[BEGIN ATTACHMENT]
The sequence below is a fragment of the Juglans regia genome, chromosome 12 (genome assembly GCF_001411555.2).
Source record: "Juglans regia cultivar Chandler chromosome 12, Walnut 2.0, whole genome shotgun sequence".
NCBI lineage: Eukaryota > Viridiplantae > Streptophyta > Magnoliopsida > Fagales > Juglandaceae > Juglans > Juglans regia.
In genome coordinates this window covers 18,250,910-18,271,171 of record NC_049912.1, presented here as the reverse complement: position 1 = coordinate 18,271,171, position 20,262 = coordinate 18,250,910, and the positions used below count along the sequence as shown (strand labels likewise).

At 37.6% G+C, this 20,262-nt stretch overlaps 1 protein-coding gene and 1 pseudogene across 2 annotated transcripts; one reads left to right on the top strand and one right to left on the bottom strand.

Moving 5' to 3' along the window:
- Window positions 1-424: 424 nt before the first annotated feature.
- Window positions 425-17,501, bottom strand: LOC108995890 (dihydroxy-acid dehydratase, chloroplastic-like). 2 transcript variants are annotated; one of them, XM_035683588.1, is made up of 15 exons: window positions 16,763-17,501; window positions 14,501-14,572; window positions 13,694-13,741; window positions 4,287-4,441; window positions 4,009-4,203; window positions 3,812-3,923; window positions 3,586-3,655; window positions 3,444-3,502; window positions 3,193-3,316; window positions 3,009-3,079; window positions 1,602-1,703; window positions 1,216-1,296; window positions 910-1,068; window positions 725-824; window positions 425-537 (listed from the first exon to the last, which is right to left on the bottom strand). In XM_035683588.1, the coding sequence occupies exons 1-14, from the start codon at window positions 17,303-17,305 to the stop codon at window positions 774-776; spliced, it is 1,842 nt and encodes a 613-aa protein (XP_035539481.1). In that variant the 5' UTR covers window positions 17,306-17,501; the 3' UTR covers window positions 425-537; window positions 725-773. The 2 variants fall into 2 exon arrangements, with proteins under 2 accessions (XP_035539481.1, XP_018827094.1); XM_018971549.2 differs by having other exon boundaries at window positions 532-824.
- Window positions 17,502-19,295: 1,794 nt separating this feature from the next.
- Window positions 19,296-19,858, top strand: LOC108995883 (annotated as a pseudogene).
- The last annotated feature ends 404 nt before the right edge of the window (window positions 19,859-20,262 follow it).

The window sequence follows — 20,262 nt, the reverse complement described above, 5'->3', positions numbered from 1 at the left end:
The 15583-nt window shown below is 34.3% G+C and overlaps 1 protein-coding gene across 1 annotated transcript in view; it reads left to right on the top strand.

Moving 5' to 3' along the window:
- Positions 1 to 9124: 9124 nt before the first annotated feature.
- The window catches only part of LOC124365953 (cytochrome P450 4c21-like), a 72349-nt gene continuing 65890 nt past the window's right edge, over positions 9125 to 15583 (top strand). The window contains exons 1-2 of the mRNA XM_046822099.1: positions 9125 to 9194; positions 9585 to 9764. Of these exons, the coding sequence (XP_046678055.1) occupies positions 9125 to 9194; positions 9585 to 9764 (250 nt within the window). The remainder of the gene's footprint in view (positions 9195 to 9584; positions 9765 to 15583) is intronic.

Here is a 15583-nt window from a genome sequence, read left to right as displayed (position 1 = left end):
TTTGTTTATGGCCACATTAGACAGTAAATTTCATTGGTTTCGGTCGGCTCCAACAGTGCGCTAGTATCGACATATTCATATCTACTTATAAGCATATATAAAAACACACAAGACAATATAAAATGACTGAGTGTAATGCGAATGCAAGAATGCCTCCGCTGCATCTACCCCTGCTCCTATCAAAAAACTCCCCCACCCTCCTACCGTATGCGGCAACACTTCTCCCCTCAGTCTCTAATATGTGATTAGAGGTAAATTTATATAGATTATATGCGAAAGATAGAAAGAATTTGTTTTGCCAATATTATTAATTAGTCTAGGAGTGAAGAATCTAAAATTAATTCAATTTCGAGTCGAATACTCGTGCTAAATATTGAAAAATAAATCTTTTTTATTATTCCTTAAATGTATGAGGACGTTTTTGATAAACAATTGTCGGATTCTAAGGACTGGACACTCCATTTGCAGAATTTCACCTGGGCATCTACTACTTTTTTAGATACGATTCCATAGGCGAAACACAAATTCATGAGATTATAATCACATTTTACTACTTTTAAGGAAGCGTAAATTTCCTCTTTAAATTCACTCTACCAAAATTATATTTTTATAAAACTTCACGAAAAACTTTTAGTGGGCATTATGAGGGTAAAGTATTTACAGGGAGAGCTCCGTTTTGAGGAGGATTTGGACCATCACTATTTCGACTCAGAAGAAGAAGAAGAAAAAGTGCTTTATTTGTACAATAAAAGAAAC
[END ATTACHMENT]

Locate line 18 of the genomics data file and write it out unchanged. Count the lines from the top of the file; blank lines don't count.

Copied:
TTTGTTTATGGCCACATTAGACAGTAAATTTCATTGGTTTCGGTCGGCTCCAACAGTGCGCTAGTATCGACATATTCATATCTACTTATAAGCATATATAAAAACACACAAGACAATATAAAATGACTGAGTGTAATGCGAATGCAAGAATGCCTCCGCTGCATCTACCCCTGCTCCTATCAAAAAACTCCCCCACCCTCCTACCGTATGCGGCAACACTTCTCCCCTCAGTCTCTAATATGTGATTAGAGGTAAATTTATATAGATTATATGCGAAAGATAGAAAGAATTTGTTTTGCCAATATTATTAATTAGTCTAGGAGTGAAGAATCTAAAATTAATTCAATTTCGAGTCGAATACTCGTGCTAAATATTGAAAAATAAATCTTTTTTATTATTCCTTAAATGTATGAGGACGTTTTTGATAAACAATTGTCGGATTCTAAGGACTGGACACTCCATTTGCAGAATTTCACCTGGGCATCTACTACTTTTTTAGATACGATTCCATAGGCGAAACACAAATTCATGAGATTATAATCACATTTTACTACTTTTAAGGAAGCGTAAATTTCCTCTTTAAATTCACTCTACCAAAATTATATTTTTATAAAACTTCACGAAAAACTTTTAGTGGGCATTATGAGGGTAAAGTATTTACAGGGAGAGCTCCGTTTTGAGGAGGATTTGGACCATCACTATTTCGACTCAGAAGAAGAAGAAGAAAAAGTGCTTTATTTGTACAATAAAAGAAAC